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How to Create an Effective Call to Action

Post Categories: Copy

Turning your website audience into prospective clients takes several components and at the top of that list is an effective Call to Action. In this post, I’ll outline how you create a Call to Action that truly inspires action on the part of your prospects.

First, let’s define the Call to Action (often called the CTA in marketing-speak): the CTA is where you invite someone to take action in a way that will result in them sharing their information with you OR in starting to work with you.

Where you’ll place a CTA on the page will depend on the page of your site: on your Home page, you’ll use the CTA at the top of the page and possibly on another place within the page. On your About page, you’ll want to place your CTA at the bottom. For your Offer page, you’ll want to integrate the same CTA (with one variation) on your page multiple times.

No matter what, you’ll want to include only one CTA per placement. The primary reason you’ll want to do this is that if someone has more than one option, they’ll need to choose an option. When you include a CTA,  you’ll want them to be ready to take that action without hesitation so giving one simple CTA allows for just that.

Now, let’s break down why each page will need that CTA placed in different places.

Home Page

Your Home page is designed to accomplish a few simple goals, one of which is to inspire your prospects to share their information with you as the beginning of your sales funnel. The Home page CTA should be inviting your ideal clients to sign up for your free offering. (This is often called a freebie, opt-in, or lead magnet. All three terms refer to this same item.)

The freebie usually has a squeeze page that supports it as well, which includes some sales language stating details like what the freebie is and what results come from the freebie. Although this language is important for that squeeze page, it is extraneous and possibly too much for the Home page.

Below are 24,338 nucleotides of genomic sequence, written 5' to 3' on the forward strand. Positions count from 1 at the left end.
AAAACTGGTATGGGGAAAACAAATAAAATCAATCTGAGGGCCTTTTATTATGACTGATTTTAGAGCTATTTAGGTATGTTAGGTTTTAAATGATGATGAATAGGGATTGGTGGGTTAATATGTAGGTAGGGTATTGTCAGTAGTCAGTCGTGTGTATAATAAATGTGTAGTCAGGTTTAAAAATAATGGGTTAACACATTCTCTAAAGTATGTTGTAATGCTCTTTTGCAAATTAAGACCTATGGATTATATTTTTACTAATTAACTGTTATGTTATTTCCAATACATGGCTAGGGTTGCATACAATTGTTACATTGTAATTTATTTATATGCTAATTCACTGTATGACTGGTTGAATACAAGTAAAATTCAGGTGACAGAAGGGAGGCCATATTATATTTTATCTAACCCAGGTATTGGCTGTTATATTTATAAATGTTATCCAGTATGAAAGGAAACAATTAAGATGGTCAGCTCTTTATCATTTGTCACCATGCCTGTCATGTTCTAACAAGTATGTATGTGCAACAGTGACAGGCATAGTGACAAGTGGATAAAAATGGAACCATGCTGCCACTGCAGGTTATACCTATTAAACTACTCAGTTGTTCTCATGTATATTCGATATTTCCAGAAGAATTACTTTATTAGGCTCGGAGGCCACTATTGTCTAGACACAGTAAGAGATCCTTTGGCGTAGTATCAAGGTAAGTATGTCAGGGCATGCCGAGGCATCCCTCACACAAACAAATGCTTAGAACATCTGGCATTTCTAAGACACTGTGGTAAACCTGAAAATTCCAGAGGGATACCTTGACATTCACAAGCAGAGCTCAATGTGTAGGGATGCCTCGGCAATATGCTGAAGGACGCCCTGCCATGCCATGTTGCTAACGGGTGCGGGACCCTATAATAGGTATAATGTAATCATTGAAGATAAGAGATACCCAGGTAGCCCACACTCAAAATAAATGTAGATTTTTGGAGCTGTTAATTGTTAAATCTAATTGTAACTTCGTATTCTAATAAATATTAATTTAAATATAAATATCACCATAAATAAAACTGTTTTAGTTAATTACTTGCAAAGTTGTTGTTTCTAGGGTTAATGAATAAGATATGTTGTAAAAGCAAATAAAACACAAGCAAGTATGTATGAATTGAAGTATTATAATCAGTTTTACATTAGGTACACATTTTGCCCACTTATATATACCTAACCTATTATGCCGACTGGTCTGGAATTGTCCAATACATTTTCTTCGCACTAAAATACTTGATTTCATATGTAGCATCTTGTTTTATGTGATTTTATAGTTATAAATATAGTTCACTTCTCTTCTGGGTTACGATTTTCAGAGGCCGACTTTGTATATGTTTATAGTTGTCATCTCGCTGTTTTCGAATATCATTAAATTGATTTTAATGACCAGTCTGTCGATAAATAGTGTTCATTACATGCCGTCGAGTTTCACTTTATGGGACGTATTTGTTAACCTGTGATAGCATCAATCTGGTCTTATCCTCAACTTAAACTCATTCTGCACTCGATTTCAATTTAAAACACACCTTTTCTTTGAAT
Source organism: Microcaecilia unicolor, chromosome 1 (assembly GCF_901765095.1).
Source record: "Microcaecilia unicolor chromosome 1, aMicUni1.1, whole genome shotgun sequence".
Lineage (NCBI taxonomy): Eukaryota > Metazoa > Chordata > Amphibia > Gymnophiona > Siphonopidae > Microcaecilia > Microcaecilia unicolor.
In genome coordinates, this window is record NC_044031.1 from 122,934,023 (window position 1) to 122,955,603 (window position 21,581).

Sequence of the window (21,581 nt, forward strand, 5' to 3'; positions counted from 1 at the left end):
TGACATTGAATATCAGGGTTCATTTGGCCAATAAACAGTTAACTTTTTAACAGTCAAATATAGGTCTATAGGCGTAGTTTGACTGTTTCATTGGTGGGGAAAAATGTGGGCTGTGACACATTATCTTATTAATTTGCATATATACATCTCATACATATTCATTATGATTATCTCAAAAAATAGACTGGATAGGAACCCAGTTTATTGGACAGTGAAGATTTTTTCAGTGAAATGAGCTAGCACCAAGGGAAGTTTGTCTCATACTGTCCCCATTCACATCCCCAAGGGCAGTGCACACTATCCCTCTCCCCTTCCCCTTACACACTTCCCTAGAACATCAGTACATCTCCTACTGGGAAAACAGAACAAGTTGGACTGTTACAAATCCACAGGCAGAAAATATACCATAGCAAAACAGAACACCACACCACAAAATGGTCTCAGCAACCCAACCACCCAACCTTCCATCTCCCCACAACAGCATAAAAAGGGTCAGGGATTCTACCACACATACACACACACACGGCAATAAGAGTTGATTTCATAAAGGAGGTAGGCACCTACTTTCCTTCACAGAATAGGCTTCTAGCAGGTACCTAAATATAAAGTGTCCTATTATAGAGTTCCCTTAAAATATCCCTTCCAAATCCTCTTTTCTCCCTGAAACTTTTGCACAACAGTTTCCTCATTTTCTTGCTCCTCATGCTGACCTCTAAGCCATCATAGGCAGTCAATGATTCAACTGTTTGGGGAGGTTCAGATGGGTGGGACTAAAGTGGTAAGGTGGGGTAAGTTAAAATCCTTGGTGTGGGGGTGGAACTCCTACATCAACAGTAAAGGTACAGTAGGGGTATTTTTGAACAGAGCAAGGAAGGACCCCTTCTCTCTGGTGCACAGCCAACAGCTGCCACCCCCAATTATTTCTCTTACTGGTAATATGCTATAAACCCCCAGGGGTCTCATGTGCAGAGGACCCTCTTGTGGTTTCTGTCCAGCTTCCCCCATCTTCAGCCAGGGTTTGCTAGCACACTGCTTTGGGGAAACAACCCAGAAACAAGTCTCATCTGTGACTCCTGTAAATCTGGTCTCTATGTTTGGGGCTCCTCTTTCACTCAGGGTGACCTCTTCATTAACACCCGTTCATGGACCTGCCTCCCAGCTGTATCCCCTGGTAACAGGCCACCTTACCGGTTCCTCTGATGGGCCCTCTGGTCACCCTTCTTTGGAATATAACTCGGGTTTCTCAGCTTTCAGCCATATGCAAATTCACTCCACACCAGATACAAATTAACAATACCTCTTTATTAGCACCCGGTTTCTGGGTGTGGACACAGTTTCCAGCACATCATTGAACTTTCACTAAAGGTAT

On this page, you’ll want to speak directly to the title of the freebie and the primary result of the freebie. That’s it. Anything more tends to clutter the page while also watering down the message of the CTA.

 

About Page

The About page is a more complicated piece of copy than many assume: the primary goal of your About page is to share the details of your story that are important to show your ideal clients is that you understand them. Once you show them that you understand them, they’re ready to understand that you can take them to the results they want.

With this primary goal in mind, you’ll want to create a CTA that supports them with the next emotional step between believing that you understand them and believing that you can take them to the result they want.

 

Offer Page

An Offer page is has a whole different set of needs for the CTA since every CTA will invite prospects to become clients. On this page, you’ll want to include CTAs in nearly every section. Specifically, they’ll go after every piece of copy that shows you as the expert to solve the needs of your ideal clients.

Examples of where to place this include when you have copy that speaks to:

  • What you offer the service, whether that’s the offer name or an explanation of what they can expect from the offer
  • Your Opening Statement (this is the short explanation of what you do, who you help, and the results they get from that work)
  • The benefits they’ll get from working with you
  • The specifics components of the offer

Without adding a Call to Action after the above details, you’re building in space for your prospects to hesitate on making the decision to work with you. That hesitation can reduce your conversion rate significantly. In short, give your prospects every opportunity to work with you so they’re not missing out on the results they want.

How did this post land for you? Did it clear up your questions about Calls to Action on your website? I’d love to know! Email me directly.

 

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